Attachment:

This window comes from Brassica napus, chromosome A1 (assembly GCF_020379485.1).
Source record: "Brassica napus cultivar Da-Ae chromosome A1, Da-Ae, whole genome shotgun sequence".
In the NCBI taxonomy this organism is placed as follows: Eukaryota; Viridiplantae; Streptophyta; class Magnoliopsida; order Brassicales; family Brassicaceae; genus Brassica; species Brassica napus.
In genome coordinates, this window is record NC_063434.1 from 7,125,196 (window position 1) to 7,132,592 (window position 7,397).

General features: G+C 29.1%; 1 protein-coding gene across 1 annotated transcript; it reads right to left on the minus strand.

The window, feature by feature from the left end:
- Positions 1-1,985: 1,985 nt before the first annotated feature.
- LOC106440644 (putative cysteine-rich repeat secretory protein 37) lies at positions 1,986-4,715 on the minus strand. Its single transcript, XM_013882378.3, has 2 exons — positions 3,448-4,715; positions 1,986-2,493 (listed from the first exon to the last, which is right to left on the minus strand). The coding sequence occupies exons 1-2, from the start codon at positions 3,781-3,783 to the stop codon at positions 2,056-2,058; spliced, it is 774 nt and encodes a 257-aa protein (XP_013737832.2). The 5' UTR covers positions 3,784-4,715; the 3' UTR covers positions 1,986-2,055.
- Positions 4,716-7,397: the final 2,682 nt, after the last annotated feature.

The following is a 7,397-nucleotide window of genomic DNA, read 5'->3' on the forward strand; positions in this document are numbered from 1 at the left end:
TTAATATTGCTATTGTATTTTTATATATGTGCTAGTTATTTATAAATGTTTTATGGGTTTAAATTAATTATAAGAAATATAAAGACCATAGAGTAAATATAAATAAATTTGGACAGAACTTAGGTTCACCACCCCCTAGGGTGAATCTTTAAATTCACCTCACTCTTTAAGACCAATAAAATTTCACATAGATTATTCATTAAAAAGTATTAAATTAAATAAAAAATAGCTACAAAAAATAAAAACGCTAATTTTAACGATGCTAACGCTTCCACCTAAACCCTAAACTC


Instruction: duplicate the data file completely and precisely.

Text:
This window comes from Brassica napus, chromosome A1 (assembly GCF_020379485.1).
Source record: "Brassica napus cultivar Da-Ae chromosome A1, Da-Ae, whole genome shotgun sequence".
In the NCBI taxonomy this organism is placed as follows: Eukaryota; Viridiplantae; Streptophyta; class Magnoliopsida; order Brassicales; family Brassicaceae; genus Brassica; species Brassica napus.
In genome coordinates, this window is record NC_063434.1 from 7,125,196 (window position 1) to 7,132,592 (window position 7,397).

General features: G+C 29.1%; 1 protein-coding gene across 1 annotated transcript; it reads right to left on the minus strand.

The window, feature by feature from the left end:
- Positions 1-1,985: 1,985 nt before the first annotated feature.
- LOC106440644 (putative cysteine-rich repeat secretory protein 37) lies at positions 1,986-4,715 on the minus strand. Its single transcript, XM_013882378.3, has 2 exons — positions 3,448-4,715; positions 1,986-2,493 (listed from the first exon to the last, which is right to left on the minus strand). The coding sequence occupies exons 1-2, from the start codon at positions 3,781-3,783 to the stop codon at positions 2,056-2,058; spliced, it is 774 nt and encodes a 257-aa protein (XP_013737832.2). The 5' UTR covers positions 3,784-4,715; the 3' UTR covers positions 1,986-2,055.
- Positions 4,716-7,397: the final 2,682 nt, after the last annotated feature.

The following is a 7,397-nucleotide window of genomic DNA, read 5'->3' on the forward strand; positions in this document are numbered from 1 at the left end:
TTAATATTGCTATTGTATTTTTATATATGTGCTAGTTATTTATAAATGTTTTATGGGTTTAAATTAATTATAAGAAATATAAAGACCATAGAGTAAATATAAATAAATTTGGACAGAACTTAGGTTCACCACCCCCTAGGGTGAATCTTTAAATTCACCTCACTCTTTAAGACCAATAAAATTTCACATAGATTATTCATTAAAAAGTATTAAATTAAATAAAAAATAGCTACAAAAAATAAAAACGCTAATTTTAACGATGCTAACGCTTCCACCTAAACCCTAAACTC